Closed-door G20 focuses on foreign exchange, stability
KLEINMOND, South Africa, Nov 17 (Reuters) Finance ministers and central bank governors from the G20 economic powers met amid tight security on Saturday, locked in talks on global financial stability and currency moves.
Hosts South Africa kept a tight rein on journalists, blocking access to the venue, a remote luxury hotel surrounded by golf fairways near Kleinmond, a seaside village about 100 km southeast of Cape Town.
The group of 20 mostly industrialised and emerging economies were to release a communique at 1130 GMT on Sunday detailing resolutions likely to focus on foreign exchange imbalances -- including the dollar and China's yuan -- and the global credit crunch stemming from the U.S. subprime mortgage crisis.
Canadian central bank Governor David Dodge told reporters in a conference call that discussions had made it clear the downside risks to world growth had increased.
''It's quite clear that the global financial turbulence that we were experiencing then (in October) is now going to be more prolonged and the volatility is likely to continue to be higher for longer, certainly longer than we anticipated when we met at the IMF last month,'' he said.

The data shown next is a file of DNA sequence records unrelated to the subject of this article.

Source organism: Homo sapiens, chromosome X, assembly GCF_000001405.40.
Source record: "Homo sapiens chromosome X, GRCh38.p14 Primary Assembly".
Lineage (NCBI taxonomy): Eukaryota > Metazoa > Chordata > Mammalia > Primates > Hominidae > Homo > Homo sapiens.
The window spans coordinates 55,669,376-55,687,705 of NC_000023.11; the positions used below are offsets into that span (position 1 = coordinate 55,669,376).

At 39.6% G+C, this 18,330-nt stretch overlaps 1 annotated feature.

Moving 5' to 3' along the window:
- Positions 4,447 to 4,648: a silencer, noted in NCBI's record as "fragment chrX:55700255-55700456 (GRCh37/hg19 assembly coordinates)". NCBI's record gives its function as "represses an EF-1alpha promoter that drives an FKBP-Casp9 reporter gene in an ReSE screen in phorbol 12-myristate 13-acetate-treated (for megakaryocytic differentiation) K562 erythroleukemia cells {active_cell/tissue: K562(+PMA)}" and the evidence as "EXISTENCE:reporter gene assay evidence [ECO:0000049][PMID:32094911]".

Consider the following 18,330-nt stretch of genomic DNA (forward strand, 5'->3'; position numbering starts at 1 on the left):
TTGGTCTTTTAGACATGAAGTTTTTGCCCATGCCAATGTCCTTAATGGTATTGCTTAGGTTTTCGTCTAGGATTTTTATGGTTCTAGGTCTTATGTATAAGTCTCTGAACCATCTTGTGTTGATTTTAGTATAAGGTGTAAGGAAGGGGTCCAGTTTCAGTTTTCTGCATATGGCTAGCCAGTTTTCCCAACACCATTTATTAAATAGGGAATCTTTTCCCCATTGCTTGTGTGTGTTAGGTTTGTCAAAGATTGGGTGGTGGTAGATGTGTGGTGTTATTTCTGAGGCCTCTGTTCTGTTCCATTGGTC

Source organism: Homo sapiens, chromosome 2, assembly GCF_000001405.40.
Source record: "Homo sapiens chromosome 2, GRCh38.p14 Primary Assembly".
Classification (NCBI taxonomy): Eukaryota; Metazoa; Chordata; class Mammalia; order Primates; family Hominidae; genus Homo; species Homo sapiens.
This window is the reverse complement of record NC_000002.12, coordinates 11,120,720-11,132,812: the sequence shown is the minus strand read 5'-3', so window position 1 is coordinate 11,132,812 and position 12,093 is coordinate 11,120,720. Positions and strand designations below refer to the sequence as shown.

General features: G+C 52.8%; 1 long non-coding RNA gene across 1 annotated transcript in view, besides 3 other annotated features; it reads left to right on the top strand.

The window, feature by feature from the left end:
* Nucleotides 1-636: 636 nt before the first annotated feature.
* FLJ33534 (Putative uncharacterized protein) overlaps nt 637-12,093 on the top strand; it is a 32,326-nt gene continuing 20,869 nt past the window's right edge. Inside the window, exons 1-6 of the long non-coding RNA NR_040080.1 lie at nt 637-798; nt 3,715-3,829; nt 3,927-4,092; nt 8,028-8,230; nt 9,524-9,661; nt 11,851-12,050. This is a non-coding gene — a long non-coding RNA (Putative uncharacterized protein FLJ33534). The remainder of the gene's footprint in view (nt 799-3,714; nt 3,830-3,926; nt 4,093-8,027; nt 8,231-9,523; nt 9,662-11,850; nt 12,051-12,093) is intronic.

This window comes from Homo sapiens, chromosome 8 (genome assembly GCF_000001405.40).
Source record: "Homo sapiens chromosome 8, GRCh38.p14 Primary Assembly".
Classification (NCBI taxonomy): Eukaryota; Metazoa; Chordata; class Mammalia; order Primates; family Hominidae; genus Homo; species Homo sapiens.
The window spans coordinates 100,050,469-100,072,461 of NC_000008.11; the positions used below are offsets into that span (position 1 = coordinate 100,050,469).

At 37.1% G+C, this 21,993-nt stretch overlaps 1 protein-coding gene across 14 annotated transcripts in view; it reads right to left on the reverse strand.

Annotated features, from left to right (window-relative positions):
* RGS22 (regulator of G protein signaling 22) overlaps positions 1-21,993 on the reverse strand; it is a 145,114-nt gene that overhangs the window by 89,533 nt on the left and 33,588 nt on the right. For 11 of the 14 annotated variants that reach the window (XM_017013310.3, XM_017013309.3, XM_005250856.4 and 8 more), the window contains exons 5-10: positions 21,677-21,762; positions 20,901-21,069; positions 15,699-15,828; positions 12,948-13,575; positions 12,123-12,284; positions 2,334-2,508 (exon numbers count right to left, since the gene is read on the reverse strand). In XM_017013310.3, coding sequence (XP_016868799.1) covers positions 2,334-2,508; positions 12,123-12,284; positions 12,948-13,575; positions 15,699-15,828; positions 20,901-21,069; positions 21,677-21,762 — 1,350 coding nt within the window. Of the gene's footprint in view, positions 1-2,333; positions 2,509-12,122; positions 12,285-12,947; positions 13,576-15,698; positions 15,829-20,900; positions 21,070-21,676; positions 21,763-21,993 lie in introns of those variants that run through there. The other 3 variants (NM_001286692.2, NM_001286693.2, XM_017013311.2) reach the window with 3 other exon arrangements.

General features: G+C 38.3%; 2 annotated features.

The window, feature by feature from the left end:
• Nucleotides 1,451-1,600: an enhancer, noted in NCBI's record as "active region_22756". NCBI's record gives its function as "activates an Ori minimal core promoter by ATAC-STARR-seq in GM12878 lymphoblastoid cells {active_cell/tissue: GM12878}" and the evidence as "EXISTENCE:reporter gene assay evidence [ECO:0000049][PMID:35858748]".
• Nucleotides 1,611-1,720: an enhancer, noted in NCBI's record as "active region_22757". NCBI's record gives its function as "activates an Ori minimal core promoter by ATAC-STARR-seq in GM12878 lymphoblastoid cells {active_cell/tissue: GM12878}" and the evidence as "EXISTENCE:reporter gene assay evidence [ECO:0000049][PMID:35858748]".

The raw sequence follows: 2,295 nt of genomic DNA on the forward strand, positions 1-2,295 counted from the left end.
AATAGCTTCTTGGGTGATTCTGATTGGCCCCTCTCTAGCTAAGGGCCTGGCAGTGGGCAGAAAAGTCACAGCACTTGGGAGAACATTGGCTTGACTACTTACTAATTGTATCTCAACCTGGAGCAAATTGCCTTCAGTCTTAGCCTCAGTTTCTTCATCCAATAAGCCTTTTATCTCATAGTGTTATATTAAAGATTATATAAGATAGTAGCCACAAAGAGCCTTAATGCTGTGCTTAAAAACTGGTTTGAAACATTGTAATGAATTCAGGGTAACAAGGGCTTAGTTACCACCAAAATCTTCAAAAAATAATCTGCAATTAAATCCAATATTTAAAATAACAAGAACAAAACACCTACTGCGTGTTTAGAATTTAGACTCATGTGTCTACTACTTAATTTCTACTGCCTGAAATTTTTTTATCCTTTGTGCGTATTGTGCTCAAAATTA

Soaring commodity prices, including oil, were also expected to have been key issues.
British Finance Minister Alistair Darling was to urge Saudi Arabia and other OPEC oil producers to pump more oil to help reassure markets, treasury officials said, as prices climb to close to 0 a barrel.
''The international community has acted to improve the functioning of the international oil markets but prices remain high and volatile. There is much more we can do,'' according to a text of his speech released in Britain ahead of the summit.
Emerging economies were also expected to press for faster reform of the International Monetary Fund and World Bank, to give them greater say and voting power.
Some central bank governors had, before the meeting, pointed to dollar weakness and the inflexible yuan as the main issues for discussion.
Gulf states have raised concerns about the impact of a tumbling greenback on their dollar-pegged currencies and economies, while the United States and Europe, in particular, have called for more rapid appreciation of China's yuan.